The Supreme Court ruling on public sector unions — a victory for free speech or exploitation?

Minnesotans on both sides of the issue responded today.

Susie Jones
June 27, 2018 - 3:14 pm

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The Supreme Court ruled that government workers can't be forced to contribute to labor unions that represent them in collective bargaining, dealing a serious financial blow to organized labor. The justices are scrapping a 41-year-old decision that had allowed states to require that public employees pay some fees to unions that represent them, even if the workers choose not to join.

Minnesotans on both sides of the issue responded today.

What conservatives are saying: 

Kim Crocket is Vice President and General Council at Center of the American Experiment:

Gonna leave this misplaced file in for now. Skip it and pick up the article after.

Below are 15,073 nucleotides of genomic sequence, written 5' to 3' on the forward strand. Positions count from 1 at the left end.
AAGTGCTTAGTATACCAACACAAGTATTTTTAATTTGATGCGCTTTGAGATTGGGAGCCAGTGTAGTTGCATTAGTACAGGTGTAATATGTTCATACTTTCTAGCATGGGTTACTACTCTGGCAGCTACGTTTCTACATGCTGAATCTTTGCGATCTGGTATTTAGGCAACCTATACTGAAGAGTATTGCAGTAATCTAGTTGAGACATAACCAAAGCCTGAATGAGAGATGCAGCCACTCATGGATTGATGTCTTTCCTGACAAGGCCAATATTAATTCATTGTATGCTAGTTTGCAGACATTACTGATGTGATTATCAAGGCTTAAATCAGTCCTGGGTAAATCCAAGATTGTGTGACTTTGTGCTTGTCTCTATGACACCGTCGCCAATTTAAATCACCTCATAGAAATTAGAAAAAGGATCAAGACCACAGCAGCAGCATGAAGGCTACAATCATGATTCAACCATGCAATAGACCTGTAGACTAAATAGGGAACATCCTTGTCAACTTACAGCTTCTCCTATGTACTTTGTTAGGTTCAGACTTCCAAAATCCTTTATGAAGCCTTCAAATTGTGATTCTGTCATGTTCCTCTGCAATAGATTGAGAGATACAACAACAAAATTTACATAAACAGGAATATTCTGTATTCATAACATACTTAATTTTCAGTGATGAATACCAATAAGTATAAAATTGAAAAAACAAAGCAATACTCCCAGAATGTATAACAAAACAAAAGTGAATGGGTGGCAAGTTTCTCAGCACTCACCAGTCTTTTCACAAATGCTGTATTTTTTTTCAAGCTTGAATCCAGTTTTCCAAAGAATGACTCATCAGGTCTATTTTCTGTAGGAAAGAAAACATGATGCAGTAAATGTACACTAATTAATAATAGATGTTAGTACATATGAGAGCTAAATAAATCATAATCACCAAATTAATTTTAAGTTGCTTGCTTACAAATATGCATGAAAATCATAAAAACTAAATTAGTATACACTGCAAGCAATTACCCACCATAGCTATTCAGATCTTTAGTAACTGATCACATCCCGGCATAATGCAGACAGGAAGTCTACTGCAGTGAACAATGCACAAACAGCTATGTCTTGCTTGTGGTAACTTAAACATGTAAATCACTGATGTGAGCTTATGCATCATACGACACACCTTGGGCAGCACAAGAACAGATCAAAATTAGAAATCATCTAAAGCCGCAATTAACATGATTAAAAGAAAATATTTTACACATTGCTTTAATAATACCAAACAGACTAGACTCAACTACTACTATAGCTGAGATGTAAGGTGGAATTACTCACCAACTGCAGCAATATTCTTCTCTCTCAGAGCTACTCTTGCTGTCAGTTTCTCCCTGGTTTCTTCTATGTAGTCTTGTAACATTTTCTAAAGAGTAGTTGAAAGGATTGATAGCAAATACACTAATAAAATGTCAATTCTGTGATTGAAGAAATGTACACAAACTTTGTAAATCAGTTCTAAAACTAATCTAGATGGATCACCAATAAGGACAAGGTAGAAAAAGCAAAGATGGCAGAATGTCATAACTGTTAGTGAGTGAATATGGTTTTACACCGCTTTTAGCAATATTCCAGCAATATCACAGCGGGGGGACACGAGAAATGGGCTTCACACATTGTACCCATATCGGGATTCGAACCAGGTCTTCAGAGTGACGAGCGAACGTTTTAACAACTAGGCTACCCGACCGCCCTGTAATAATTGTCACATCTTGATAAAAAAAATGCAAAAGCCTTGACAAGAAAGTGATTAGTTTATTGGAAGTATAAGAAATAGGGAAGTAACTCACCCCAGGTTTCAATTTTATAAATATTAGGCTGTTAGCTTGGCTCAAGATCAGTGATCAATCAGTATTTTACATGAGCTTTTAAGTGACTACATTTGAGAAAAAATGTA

"We are delighted. We were expecting a 5-4 decision that would restore the first amendment rights of public employees by saying if you're not a member of the union, you're an agency fee payer, you cannot be forced to pay that fee to the union in order to keep your job."

What unions are saying: 

Teachers unions sharply criticizing the U.S. Supreme Court's Wednesday ruling on union fees say justices sided with wealthy business interests over the working class and public servants.

Education Minnesota, the state's largest teachers union also responded.

President Denise Specht:

"This is what I think it's really about. Working people are seeing that the system is rigged against them especially in this economy."

What to look for now: 

The key question is what longterm impact this will have on public sector unions. Specht said she does not believe people will leave the union because of the ruling, and instead says she sees more people than ever before are committed to the organizations.

Crocket noted that a lot may depend on how the ruling is interpreted. 

"Justice Alito said that agency fee payers and we'll see, maybe public employees in general, have to give their affirmative consent before an employer can deduct fees and other charges from their paycheck. So they are changing the public sector from an opt-out default, to an opt-in default," she said.